Improvisational comedy is an acquired taste. Mention improv to anyone, and his or her mind will most likely turn to Whose Line Is It Anyway?, ABC’s (and now, CW’s) show of silly and safe short-form games designed to keep middle America tuned in and laughing. Mention improv to someone who doesn’t like improv, and he or she will often point to Whose Line as the reason for his or her disdain.
Today, however, I’d like to point those who roll their eyes at improv in the direction of the latest episode of Matt Besser’s Improv 4 Humans, a long-running standout on the Earwolf network. Each week, Besser and a different group of improvisers tell stories, take questions and suggestions from fans on social media, watch YouTube videos and listen to music. Then, they improvise scenes based on the conversations, videos and songs.
This week, Besser and improvisers Paul F. Tompkins (I’ve written about him here), Eugene Cordero and Seth Morris (him, too) are joined by Grammy-nominated singer K.Flay to create scenes inspired by her songs “Giver,” “Blood in the Cut,” “High Enough” and “Hollywood Forever.”
Besser and company build comedy gold from words and phrases in K.Flay’s lyrics, turning a line about crying on the streets of San Francisco into an extended argument among gargoyles about whether the power to turn into stone is necessary. Cordero, Morris and Tompkins are all more than game to follow the weird flights of fancy introduced in any scene.
One of the key rules of improv is that you can never say “no” to what a fellow participant creates. However, Besser has an uncanny ability to bring conflict and challenge into his improv scenes that enhance the hilarity. He never breaks the “Yes, and” rule explicitly, but his willingness to be the combative player heightens the absurdity already introduced into a scenario.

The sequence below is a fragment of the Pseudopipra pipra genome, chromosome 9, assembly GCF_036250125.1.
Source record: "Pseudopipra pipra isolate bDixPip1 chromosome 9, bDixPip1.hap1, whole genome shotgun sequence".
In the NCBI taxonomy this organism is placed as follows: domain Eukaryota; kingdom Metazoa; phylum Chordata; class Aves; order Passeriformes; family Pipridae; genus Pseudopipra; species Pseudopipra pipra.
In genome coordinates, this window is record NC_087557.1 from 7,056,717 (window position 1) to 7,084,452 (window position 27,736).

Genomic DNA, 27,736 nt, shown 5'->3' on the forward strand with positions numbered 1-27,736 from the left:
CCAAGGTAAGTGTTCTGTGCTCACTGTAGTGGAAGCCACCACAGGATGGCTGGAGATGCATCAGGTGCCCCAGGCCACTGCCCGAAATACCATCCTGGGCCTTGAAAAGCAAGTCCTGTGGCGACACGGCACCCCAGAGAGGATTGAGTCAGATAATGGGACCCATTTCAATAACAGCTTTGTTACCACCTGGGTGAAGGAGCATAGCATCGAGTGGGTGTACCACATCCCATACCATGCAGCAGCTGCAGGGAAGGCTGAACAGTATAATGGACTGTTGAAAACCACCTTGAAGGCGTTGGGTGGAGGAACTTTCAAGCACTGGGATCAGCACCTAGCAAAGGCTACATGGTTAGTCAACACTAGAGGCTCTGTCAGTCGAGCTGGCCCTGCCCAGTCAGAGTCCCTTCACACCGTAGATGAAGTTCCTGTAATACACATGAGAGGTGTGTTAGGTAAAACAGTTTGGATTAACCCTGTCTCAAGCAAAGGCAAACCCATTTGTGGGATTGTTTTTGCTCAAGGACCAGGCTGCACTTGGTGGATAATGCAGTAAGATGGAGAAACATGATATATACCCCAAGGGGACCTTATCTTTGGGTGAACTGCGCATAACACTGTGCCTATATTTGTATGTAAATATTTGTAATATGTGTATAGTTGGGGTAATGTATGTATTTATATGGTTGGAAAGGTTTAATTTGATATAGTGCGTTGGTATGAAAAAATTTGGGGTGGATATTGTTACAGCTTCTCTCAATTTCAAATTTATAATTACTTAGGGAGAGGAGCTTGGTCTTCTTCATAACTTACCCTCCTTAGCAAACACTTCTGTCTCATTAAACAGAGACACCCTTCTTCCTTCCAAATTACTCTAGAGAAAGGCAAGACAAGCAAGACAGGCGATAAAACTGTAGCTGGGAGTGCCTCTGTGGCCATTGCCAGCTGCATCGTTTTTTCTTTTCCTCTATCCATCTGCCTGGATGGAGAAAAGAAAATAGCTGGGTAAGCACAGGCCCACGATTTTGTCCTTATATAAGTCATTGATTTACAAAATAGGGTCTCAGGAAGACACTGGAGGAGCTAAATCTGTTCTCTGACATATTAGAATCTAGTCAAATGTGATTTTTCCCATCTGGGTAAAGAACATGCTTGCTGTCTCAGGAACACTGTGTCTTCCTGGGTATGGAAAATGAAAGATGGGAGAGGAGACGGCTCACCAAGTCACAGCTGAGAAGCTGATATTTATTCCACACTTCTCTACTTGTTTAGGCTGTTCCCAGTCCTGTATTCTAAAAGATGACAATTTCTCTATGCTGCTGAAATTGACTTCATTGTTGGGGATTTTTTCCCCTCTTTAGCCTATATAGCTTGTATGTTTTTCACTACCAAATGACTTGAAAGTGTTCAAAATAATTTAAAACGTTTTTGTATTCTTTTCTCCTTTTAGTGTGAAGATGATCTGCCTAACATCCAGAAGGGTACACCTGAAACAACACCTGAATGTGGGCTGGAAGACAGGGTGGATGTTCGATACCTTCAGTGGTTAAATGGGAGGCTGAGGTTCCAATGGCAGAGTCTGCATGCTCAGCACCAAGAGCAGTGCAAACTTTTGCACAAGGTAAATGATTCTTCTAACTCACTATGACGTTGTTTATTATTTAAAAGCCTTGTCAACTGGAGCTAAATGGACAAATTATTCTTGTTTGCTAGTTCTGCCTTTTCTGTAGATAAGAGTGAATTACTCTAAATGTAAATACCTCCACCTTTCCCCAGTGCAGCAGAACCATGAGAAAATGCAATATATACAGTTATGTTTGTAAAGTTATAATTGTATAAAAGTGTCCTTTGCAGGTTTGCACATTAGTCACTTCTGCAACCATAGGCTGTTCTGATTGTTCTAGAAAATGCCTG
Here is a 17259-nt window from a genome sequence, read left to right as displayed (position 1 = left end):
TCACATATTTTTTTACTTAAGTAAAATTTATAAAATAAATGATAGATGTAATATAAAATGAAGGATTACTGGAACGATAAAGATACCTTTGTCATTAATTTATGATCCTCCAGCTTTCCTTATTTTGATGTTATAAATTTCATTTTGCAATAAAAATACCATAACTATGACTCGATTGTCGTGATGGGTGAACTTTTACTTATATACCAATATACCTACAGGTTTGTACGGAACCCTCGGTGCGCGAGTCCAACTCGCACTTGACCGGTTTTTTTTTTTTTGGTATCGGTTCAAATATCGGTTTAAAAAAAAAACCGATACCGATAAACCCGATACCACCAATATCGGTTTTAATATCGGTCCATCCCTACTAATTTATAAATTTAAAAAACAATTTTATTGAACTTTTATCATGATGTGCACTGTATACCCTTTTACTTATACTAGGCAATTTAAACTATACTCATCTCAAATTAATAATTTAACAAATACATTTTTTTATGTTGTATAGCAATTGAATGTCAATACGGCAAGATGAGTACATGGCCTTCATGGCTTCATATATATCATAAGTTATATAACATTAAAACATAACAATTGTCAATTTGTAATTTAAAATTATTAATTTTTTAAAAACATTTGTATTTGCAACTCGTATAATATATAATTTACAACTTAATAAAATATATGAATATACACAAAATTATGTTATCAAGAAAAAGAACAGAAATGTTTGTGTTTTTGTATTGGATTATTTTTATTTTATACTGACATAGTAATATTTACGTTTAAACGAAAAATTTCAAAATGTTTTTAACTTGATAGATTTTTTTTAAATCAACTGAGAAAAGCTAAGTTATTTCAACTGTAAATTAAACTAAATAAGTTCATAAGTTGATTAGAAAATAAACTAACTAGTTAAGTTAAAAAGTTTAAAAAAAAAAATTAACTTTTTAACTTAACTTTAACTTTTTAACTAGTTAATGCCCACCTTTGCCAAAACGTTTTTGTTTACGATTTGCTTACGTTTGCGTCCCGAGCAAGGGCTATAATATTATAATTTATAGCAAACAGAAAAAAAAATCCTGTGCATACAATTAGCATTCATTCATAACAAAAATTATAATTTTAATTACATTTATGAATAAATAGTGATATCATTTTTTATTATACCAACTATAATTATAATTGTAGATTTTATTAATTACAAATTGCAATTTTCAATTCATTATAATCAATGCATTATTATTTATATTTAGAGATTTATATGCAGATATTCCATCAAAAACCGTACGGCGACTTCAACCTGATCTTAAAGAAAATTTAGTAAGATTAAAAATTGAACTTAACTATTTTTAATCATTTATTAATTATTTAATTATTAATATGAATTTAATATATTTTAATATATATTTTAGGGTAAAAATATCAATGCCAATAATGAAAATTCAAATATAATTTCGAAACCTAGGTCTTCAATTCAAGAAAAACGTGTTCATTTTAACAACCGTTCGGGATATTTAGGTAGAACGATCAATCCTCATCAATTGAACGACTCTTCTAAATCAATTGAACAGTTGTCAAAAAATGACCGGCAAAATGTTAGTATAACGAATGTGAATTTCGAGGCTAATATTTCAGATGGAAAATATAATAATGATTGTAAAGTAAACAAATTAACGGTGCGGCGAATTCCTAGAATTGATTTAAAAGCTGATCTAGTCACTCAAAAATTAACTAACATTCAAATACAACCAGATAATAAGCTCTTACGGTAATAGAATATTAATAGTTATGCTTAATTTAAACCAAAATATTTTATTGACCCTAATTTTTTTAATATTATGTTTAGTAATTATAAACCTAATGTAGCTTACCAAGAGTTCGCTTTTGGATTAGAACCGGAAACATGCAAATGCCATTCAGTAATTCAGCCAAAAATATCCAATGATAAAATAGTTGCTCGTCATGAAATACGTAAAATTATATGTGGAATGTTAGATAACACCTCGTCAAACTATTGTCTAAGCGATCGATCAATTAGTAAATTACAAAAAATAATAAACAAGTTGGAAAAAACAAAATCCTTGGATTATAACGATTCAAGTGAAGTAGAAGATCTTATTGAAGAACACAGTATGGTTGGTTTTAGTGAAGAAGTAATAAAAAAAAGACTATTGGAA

Take, for example, his role as the proprietor of the Sexy Talk Café in the episode’s first scene. Admonishing Eugene Cordero’s character for not following the café’s one and only rule (that you must talk to others only about your past sexual encounters), he turns each conversation into a lecture on the art of storytelling. He sends Cordero off time and time again with advice on how to observe his own sexual experiences so that he can fit in at the café.
Then, just as the scene settles into a comfortable pattern, Besser lets out an exasperated sigh and tells Cordero to have sex with a wolf. This leap nearly breaks the performers into peals of laughter and sets up a new off-the-rails narrative line involves Cordero trolling pet stores looking for a perfect sexual partner.
Crass, yes, but Besser, Tompkins, Cordero and Morris are skilled enough to make what should be cringe-worthy laugh-out-loud funny, and very adept and taking a scene sideways into new, hilarious territory. This episode is a real treat.
A final warning: Once again, this is not safe for work or young ears. Also, be ready to explain to your co-workers why you keep erupting with laughter at your desk.
Trey Wydysh just wants everyone to love podcasts as much as he does. Like what you’ve read here today? Have a podcast recommendation you think he should check out? You can find Trey on Twitter. Help him find his next podcast obsession!
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